A post-American Europe and the future of U.S. strategy

(L-R) Portuguese Prime Minister Antonio Costa, NATO Secretary General Jens Stoltenberg, Greek Prime Minister Alexis Tsipras, U.S. President Donald Trump, Hungarian Prime Minister Voktor Orban and Britain's Prime Minister Theresa May pose for a family photo during a NATO summit at their new headquarters in Brussels, Belgium, May 25, 2017. REUTERS/Jonathan Ernst - RC1A2CA388C0
Editor's note:

The United States faces an important strategic choice in its approach to Europe and should engage more deeply in positively shaping a Europe that is coherent, prosperous, and effective on the world stage, Thomas Wright argues in the first of a series of papers for the Brookings – Robert Bosch Foundation Transatlantic Initiative (BBTI). An earlier version of this paper was prepared for the event “The German election and the future of the trans-Atlantic relationship.”

Brookings - Robert Bosch Foundation Transatlantic InitiativeOver the past 10 years, starting in the Obama administration and accelerating in the Trump administration, the United States has retrenched diplomatically and politically from Europe. The commitment to NATO stands out as the exception rather than the rule in U.S.-European relations. While the continent faces a wide array of problems—including the eurocrisis, Russia, refugees, the erosion of democracy in Central and Eastern Europe, Brexit, regional separatism, difficult relations with Turkey, and terrorism—Washington is strikingly absent from efforts to resolve them. This paper examines the legacy of U.S. political engagement in Europe, how the continent is likely to address its numerous challenges as it is left behind by the United States, and what a post-American Europe means for Washington.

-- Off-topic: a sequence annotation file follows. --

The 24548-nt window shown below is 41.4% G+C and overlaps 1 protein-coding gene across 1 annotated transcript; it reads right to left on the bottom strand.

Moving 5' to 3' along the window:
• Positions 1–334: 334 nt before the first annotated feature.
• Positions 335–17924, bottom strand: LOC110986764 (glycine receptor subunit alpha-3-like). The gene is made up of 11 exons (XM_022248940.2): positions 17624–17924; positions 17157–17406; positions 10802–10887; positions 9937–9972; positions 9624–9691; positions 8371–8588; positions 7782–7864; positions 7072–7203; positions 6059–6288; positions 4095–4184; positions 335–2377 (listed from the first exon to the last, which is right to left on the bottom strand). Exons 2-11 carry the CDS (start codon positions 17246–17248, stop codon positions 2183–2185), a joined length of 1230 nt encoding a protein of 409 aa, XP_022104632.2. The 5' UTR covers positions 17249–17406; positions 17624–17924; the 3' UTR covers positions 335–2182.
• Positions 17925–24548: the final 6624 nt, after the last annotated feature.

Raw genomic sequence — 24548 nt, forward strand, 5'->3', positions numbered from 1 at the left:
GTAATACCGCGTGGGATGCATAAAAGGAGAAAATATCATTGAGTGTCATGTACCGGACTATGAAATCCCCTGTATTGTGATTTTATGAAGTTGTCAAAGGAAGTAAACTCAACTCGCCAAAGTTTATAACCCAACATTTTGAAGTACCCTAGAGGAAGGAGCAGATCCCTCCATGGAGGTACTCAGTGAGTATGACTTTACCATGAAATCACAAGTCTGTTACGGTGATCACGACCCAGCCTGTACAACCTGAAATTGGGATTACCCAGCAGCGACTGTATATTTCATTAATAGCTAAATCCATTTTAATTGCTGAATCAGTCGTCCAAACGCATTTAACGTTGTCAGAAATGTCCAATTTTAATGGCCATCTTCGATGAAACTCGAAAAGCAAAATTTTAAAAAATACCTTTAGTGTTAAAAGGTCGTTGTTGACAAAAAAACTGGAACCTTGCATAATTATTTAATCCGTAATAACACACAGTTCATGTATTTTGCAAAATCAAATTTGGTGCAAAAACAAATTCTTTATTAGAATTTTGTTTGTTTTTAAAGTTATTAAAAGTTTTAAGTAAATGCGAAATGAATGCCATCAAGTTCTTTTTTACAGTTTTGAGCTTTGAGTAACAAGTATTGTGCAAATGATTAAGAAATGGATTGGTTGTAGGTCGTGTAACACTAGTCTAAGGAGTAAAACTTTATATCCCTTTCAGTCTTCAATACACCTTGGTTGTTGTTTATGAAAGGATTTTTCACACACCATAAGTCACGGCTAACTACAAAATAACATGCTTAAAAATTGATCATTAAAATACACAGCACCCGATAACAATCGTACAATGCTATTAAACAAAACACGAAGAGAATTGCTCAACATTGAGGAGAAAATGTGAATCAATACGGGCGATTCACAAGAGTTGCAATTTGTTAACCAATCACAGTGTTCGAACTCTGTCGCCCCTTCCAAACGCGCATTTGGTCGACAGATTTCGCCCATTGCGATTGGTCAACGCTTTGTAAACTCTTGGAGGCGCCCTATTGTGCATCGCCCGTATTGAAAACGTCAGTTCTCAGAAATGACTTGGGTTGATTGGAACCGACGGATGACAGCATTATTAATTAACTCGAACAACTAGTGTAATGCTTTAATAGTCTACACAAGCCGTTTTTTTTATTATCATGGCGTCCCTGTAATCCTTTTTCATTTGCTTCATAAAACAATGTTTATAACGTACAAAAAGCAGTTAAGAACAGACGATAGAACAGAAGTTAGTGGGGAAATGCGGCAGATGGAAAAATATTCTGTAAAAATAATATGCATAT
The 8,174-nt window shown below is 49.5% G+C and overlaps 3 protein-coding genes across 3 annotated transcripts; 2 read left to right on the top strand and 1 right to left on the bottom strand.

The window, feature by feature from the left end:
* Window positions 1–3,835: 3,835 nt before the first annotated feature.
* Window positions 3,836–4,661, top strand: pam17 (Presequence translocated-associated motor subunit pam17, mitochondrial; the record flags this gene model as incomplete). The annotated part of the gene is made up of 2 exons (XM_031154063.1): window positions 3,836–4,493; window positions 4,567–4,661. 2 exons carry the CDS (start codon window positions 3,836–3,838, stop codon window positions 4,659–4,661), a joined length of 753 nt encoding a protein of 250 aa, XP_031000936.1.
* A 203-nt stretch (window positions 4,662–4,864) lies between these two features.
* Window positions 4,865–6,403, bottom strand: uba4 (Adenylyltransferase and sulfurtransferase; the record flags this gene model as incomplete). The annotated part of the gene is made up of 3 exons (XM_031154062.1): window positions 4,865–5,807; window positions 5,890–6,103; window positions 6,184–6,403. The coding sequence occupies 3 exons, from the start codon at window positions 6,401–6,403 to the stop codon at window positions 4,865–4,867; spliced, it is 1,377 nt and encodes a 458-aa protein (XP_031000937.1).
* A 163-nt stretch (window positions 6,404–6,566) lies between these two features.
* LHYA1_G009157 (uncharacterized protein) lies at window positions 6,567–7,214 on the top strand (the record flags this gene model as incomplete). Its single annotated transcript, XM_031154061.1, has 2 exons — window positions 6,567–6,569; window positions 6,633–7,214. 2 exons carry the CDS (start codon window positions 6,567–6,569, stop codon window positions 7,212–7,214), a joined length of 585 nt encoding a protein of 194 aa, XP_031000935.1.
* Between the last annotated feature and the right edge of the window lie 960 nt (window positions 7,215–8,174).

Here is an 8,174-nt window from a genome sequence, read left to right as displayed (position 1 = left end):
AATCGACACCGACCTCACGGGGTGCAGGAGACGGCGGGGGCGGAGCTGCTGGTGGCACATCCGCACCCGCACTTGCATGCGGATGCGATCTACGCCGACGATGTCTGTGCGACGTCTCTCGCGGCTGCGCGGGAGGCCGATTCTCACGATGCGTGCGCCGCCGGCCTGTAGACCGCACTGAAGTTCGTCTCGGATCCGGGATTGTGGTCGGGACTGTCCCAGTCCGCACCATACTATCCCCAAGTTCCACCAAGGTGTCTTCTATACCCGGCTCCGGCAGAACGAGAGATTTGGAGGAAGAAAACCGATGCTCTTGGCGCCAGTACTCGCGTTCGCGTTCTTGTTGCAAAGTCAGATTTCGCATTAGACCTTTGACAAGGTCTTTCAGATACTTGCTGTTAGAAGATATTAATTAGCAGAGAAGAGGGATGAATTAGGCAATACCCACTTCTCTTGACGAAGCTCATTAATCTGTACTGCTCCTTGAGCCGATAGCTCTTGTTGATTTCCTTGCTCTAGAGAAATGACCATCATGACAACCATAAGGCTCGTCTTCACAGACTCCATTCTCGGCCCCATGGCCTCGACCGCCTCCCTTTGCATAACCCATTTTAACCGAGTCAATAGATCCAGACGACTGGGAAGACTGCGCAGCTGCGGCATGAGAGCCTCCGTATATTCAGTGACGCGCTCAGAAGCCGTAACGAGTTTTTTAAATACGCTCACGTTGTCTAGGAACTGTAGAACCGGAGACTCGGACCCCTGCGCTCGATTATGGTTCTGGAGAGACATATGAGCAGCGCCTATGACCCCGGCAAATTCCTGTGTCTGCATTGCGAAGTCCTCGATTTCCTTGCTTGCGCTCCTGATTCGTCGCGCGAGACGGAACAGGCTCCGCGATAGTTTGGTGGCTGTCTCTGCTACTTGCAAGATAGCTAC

The Trump administration and future U.S. administrations face a strategic choice between (1) taking short-term advantage of European divisions even if it might spur disintegration, (2) benign disinterest in Europe’s internal problems, and (3) a return to deep engagement in positively shaping a Europe that is coherent, prosperous, and effective on the world stage. Engagement may be a difficult sell domestically, but it is the best way of ensuring that Europe is a full partner of the United States in upholding the postwar international order of alliances, an open global economy, and support for democracy. However, Europeans cannot count on the United States consistently pursuing such engagement, and must continue efforts to strengthen autonomous European capabilities.